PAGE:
Dale Bredesen’s book The End of Alzheimer’s gives us a novel approach to first understanding, and then treating Alzheimer’s.

It differs from the approach typically taken by doctors and pharmaceutical companies, whereby they prescribe one or two drugs to help. Bredesen’s protocol instead identifies 36 different mechanisms contributing to Alzheimer’s decline, then gives the reader a blueprint for identifying which issues affect them individually, and how to fix them.

In 2018 Dale co-published a paper demonstrating reversal of cognitive decline in 100 patients, which helps adds credence to the claims.

Of course 36 mechanisms is a LOT – but not everyone will have issues with all 36. There is a general set of guidelines for optimal health that apply, which covers:

  • Sleep
  • Diet
  • Exercise
  • Stress reduction
  • Supplements

After that, the challenge for each individual is to figure out what their core problems are (using testing), then addressing them.

For example, person A may have thyroid or hormonal issues they need to prioritize, whilst person B may need to prioritize their glucose/insulin regulation (type 2 diabetes).

In this post we will look at 4 key areas to achieve a big picture understanding of the protocol:

  1. What is Alzheimers? Understanding this gives context and background for Bredesen’s approach
  2. Basics of how we can treat it? Diet, Supplements, Exercise, Sleep, Stress
  3. Using Alzheimer’s Subtypes for Diagnosis – What are they and how do they inform a diagnosis?
  4. Individual Testing – What do we need to test?
  5. Individual Solutions – Once test results are in, what do we do?

Read on to learn more…

1. What is Alzheimer’s?

In this section we will explore the biological backdrop for how Alzheimer’s occurs, based on Dale’s research. If you want to skip this section you can, but I’d suggest it’s worth making the effort to at least get a high level overview. Much as when you go to a mechanic with an car engine problem, it helps to understand how the car works. Similarly with treating Alzheimer’s, it helps to understand Dale’s hypothesis for how it occurs, so you understand the why behind his treatment methodology.

  • Alzheimer’s disease, named after Alois Alzheimer who discovered it in the early 1900s, is a neurodegenerative disease, characterized by 3 hallmarks in the brain; cerebral cortex thinning, amyloid plaques and neurofibrallary tanges.
  • The amyloid plaques are largely made up of a peptide called amyloid-beta (aβ) – which is likely used by the brain for a purpose, such as selective downsizing of damaged or unhealthy neurons. However, when too much amyloid-beta accumulates, this causes widespread death and dysfunction of neurons. So what’s causing this oversupply of amyloid-beta?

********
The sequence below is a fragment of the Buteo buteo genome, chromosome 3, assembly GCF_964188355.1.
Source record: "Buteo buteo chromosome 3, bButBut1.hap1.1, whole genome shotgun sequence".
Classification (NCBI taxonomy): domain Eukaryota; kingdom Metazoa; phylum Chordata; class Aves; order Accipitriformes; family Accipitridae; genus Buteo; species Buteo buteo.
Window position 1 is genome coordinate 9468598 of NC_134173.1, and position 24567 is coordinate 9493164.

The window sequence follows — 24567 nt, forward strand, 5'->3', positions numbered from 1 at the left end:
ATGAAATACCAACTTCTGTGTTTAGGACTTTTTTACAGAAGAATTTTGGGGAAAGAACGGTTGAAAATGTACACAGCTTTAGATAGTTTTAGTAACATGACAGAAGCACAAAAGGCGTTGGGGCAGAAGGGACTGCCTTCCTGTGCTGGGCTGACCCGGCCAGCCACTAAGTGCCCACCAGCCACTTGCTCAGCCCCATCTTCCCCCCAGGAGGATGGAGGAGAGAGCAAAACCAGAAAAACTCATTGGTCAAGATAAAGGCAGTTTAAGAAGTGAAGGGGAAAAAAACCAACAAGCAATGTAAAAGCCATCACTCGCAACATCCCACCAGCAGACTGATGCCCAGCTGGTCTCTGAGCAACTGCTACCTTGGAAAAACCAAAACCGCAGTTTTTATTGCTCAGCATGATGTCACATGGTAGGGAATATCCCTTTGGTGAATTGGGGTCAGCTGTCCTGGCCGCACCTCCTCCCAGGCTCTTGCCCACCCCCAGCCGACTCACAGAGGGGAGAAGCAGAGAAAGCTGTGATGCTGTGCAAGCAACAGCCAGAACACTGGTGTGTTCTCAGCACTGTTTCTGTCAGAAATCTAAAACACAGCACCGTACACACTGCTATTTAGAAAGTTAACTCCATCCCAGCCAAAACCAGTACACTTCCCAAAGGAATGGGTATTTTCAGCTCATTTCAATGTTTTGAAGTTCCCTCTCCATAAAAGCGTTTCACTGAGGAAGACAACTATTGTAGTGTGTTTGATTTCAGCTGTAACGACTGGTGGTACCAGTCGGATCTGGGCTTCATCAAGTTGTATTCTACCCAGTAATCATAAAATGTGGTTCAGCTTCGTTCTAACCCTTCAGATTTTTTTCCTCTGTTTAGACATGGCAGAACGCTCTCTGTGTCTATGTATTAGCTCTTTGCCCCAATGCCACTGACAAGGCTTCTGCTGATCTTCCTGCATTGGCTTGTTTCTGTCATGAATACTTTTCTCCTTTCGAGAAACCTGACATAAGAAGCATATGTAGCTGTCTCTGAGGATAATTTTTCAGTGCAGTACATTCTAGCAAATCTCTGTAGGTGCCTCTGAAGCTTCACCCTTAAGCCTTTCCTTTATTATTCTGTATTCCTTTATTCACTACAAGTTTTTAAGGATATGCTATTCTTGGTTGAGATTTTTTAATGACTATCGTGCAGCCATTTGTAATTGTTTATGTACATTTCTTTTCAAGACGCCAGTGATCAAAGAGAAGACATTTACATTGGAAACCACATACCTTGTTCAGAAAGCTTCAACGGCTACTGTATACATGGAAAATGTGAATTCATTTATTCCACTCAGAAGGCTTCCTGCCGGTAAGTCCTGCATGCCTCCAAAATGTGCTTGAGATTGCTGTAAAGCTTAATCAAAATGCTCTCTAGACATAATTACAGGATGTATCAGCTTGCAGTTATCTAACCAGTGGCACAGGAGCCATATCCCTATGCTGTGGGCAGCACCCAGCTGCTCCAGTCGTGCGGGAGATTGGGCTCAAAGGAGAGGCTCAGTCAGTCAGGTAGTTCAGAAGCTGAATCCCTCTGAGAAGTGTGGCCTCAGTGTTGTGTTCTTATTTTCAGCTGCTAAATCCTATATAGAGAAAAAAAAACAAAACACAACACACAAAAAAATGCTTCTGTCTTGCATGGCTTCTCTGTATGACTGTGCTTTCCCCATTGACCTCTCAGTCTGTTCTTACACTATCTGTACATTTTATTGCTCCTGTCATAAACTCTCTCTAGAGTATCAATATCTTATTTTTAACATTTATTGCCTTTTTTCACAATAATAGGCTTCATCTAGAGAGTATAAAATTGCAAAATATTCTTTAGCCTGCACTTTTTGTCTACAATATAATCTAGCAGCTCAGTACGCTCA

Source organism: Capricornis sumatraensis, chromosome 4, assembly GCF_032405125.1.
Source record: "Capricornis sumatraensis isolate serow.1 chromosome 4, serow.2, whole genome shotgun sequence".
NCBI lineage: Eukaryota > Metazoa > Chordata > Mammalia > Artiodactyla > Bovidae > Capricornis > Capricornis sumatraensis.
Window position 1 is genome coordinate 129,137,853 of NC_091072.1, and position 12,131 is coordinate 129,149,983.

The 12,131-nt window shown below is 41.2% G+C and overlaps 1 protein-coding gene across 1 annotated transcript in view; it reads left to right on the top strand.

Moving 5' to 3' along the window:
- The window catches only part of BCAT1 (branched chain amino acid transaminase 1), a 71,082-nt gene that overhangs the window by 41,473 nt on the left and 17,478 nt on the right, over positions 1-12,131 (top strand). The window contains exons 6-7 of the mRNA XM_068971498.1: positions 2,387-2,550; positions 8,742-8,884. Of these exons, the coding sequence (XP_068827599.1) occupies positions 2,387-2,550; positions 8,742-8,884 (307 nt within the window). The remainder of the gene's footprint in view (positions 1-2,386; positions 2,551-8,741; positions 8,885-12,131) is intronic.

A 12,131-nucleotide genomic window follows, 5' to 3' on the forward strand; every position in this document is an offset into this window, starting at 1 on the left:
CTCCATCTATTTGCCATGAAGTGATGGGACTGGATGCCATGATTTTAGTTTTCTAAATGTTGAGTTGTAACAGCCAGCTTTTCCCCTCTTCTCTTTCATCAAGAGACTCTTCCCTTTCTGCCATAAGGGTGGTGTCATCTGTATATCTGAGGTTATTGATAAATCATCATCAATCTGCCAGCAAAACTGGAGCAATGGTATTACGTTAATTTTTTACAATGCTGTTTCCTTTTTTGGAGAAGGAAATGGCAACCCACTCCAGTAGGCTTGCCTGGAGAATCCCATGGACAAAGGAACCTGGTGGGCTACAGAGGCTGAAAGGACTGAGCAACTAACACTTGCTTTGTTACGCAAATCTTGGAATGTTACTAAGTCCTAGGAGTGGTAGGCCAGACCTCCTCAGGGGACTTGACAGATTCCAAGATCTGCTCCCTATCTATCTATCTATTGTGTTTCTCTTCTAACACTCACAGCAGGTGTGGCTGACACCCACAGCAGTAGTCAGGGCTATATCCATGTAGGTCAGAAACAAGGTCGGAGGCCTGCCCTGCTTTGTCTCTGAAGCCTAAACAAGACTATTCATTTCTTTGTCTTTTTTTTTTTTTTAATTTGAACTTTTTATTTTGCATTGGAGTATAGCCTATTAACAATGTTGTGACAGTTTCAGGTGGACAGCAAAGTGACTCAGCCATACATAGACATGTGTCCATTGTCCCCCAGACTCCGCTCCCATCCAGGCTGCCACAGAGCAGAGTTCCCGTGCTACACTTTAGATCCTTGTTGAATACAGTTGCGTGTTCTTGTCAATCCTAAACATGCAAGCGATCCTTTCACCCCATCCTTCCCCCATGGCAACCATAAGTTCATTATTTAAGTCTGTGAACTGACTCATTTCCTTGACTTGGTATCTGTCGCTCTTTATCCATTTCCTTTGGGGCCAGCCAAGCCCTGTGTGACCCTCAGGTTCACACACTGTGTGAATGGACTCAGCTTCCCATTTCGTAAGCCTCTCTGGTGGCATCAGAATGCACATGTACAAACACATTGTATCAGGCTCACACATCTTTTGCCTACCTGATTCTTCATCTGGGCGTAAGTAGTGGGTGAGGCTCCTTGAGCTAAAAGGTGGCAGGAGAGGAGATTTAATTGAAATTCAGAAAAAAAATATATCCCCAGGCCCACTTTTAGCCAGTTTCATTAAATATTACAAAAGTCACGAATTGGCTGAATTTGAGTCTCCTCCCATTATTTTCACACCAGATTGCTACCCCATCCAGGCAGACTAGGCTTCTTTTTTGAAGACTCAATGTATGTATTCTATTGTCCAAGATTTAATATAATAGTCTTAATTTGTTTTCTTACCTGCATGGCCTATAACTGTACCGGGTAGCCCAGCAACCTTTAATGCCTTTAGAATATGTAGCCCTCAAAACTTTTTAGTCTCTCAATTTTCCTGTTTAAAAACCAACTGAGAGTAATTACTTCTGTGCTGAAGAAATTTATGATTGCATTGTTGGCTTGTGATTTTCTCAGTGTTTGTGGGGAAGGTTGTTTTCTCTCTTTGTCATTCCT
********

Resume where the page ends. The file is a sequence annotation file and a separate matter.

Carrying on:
• Amyloid beta is made from a molecule called amyloid precursor protein (APP), which is a dependence receptor attached to neurons. After it’s produced by neurons it is cut by molecular scissors called proteases. They either cut at 3 sites along APP or at 1 site. If they cut at 3 sites, it produces 4 peptides; sAPPβ (soluble APP beta), Jcasp, C31 and amyloid-beta. Or if it’s cut at 1 site, it produces sAPPα and αCTF.
  • The result of 3 cuts (sAPPβ, Jcasp, C3 & amyloid-beta) are peptides that cause loss of synapses, shriveling of the connection between neurons and activation of the nueron’s suicide programme. These are pro-Alzheimer’s peptides  👎
  • Vice-versa, the result of 1 cut (sAPPα and αCTF) are peptides that maintain synaptic connections and block neuron’s suicide program. These are anti-Alzheimer’s peptides 👍
  • The upshot, is that to reduce your risk of Alzheimer’s disease, you want to minimize production of the pro-Alzheimer’s peptides, and maximize production of the anti-Alzheimer’s peptides. Bredesen’s protocol is designed to do this.

Illustration showing the two different paths that brain cells can go down – healthy and non-healthy. Note that sAPPα and CTF-α are “good”, and sAPPβ and CTFβ are “bad” – all in addition to the Amyloid β which we already know not to be good. Like most things in biology, this is an oversimplification, but the sentiment holds (Image source)

  • Dale’s research has identified 36 different mechanisms that can steer APP towards the pro-Alzheimer’s route.

If Dale’s theory is correct, then it helps us understand why drugs created to clear amyloid plaques haven’t solved Alzheimer’s. In order to clear existing amyloid, it means that the APP has already gone down the pro-Alzheimer’s path, rather than creating trophic factors that support healthy neurons.

Instead what we really want to do is to start fixing whichever of these 36 different processes someone has taking place in their body. Analogous to a house with 36 holes in the roof, you can imagine that you don’t need to fix them all, before you start to see benefits.

2) Diet, Supplements, Exercise, Sleep & Stress

Much of the key innovation behind Dale’s protocol is his process for identifying and then mitigating individual risk factors for Alzheimer’s. This involves a wide range of tests, each backed up with mitigation strategies if the test results come back negative.

When you get to that section, you’ll see there’s significant complexity involved. Before we get to that, let’s start by looking at Dale’s suggestion of lifestyle modifications that should be adopted by everyone wanting to prevent or reverse Alzheimer’s.